Students in the visual and material culture graduate minor will explore global art and architecture history in addition to image-centered research.
A new graduate minor in visual and material culture has been created for Notre Dame students interested in gaining foundational knowledge in global art and architecture history and conducting image-centered interdisciplinary research.
The minor was added to enrich the experience of College of Arts and Letters students in Master of Arts, Master of Fine Arts, and Ph.D. programs through Department of Art, Art History & Design (AAHD) courses in ancient, medieval, early modern, modern, and contemporary art.
“We’re very excited to welcome graduate students from other Arts and Letters programs to the VaMC graduate minor program,” said Tatiana Reinoza, an assistant professor of art history. “The program will emphasize an object-oriented approach to working with global art and visual culture, enhancing their research methodologies and providing pedagogical tools for those interested in teaching in the humanities.”
In addition to covering broad time periods and geography, courses highlight objects and images in a wide array of media — stone, paper, ink, canvas, metal, and glass.
“The program will emphasize an object-oriented approach to working with global art and visual culture, enhancing their research methodologies and providing pedagogical tools for those interested in teaching in the humanities.”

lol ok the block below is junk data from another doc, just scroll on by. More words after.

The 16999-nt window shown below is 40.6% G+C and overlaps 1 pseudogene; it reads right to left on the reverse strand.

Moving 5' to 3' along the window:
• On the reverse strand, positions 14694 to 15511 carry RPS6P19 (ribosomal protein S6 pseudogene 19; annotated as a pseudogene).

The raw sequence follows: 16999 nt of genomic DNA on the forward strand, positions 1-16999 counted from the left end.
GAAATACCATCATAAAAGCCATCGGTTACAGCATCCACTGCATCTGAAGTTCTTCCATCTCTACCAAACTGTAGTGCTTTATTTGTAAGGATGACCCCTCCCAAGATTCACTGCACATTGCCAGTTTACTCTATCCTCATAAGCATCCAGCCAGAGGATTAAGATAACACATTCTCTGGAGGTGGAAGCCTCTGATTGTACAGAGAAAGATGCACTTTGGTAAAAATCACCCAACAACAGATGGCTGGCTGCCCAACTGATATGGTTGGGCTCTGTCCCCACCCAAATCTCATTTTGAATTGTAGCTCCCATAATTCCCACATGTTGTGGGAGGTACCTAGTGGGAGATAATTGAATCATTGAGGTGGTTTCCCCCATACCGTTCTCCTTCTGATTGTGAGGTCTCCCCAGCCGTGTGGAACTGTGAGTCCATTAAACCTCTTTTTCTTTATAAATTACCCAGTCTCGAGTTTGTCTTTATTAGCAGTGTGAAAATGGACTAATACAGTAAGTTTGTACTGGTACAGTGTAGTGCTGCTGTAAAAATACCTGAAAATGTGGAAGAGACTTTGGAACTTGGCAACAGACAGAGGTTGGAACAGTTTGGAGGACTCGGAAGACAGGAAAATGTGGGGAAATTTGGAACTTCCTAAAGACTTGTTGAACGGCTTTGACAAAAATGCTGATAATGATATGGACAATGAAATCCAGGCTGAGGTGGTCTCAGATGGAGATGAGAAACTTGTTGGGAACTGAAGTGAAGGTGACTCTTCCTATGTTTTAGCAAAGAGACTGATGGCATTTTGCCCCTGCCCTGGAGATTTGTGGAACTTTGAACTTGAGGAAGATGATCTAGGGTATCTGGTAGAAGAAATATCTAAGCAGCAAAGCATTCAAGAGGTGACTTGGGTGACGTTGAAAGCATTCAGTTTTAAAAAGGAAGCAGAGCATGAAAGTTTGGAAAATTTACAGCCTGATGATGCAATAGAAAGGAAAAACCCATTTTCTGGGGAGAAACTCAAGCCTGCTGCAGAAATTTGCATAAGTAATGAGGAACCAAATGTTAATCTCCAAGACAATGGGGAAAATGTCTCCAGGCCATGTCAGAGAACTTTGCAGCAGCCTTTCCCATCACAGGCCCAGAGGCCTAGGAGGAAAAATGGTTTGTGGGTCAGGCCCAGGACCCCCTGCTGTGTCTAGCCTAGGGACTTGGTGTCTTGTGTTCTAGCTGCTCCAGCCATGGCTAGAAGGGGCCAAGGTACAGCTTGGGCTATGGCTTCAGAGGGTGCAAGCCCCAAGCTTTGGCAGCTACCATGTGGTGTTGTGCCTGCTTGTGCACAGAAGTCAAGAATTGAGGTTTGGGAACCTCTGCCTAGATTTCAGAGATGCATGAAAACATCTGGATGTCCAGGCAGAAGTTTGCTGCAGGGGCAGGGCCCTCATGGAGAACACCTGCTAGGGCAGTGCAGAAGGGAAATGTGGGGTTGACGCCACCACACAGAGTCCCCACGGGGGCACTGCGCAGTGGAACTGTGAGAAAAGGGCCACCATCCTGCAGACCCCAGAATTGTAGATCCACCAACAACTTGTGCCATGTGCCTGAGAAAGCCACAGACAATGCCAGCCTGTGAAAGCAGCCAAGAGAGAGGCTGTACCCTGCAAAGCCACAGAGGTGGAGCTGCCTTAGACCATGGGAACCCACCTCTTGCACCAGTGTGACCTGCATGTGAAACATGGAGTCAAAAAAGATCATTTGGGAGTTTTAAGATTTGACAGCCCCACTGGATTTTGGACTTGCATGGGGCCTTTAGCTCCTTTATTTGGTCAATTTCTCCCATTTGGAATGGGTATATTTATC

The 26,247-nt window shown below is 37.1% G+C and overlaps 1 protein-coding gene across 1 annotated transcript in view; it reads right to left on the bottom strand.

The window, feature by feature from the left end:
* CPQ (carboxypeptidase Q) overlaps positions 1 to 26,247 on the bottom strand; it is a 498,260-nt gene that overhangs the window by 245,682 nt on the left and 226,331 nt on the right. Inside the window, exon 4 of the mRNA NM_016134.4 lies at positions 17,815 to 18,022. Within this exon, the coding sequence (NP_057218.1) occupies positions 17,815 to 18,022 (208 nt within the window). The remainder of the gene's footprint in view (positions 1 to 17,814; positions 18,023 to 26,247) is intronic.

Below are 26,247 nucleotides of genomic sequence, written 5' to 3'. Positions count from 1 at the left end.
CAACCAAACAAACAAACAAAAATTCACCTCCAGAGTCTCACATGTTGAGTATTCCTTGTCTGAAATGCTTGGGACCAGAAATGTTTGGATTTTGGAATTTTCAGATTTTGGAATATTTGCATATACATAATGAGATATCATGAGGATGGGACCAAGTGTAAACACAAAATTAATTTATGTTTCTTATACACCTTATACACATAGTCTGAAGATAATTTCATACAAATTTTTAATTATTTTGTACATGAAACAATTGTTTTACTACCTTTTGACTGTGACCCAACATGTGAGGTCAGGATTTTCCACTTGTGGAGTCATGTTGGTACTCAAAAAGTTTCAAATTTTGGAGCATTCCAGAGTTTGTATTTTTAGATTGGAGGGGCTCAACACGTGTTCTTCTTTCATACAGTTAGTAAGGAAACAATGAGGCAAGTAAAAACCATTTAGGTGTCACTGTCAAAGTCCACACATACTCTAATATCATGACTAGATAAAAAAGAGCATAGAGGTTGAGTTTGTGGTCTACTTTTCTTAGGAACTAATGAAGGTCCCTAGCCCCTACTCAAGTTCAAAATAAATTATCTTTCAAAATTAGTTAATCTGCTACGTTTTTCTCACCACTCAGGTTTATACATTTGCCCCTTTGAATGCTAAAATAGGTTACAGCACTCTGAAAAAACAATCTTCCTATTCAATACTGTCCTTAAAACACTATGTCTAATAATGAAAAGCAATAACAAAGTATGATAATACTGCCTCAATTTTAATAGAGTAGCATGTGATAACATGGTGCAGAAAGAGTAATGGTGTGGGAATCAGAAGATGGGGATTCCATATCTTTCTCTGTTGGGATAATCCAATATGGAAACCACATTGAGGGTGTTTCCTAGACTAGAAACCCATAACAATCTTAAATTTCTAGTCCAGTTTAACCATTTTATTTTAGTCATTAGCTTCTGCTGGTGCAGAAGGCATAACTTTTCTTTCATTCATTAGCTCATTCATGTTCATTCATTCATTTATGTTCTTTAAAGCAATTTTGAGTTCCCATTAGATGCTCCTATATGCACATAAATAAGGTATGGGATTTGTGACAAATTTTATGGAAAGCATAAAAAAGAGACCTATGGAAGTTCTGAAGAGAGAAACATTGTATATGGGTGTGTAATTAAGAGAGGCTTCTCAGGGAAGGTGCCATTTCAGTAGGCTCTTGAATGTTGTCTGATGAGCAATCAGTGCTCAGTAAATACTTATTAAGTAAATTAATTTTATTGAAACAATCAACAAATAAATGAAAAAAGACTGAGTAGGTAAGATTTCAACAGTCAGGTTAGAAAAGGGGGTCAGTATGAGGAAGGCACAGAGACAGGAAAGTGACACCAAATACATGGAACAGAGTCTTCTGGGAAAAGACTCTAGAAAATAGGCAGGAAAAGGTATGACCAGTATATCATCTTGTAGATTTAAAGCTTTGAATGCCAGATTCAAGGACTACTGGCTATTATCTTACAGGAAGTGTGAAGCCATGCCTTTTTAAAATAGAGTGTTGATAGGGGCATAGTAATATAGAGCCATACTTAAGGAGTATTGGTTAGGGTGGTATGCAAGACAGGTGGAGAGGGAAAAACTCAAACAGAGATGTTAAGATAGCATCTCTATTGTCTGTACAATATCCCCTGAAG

Reinoza and Marius Hauknes, also an assistant professor of art history, proposed the minor.
In a 2021 survey, MFA students in AAHD expressed interest in such a minor to deepen their understanding of art history, strengthen their research skills, and learn strategies for using art history in the classroom. And graduate students seeking careers in museums indicated they wished to build their interpretive skills and ability to write about art.
The minor is expected to be of interest to scholars in a range of disciplines, including anthropology, classics, creative writing, design, English, history, Romance languages, studio art, and theology.
Before applying to pursue the minor, graduate students need permission from their thesis or dissertation advisor, and a VaMC graduate minor committee grants admission.
To earn the minor, students successfully take three credits in Methods and Theories in Art History and six credits in two additional art history courses. They also attend four art history works-in-progress events and submit a research paper or annotated bibliography related to their art history training to the VaMC graduate minor committee
In addition to Reinoza (who studies Latinx art) and Hauknes (medieval art), art history faculty teaching VaMC minor graduate courses are Heather Hyde Minor (16th–18th-century European art); Robin Rhodes (classical art and architecture); Michael Schreffler (16th- and 17th-century Iberian and Latin American art); Elyse Speaks (contemporary art); and Nicole Woods (modern and contemporary art).
Undergraduates also can benefit from the graduate minor; juniors and seniors may take the annual graduate-level research methods seminar to prepare them for graduate study in art history.
Originally published by al.nd.edu on October 26, 2022.at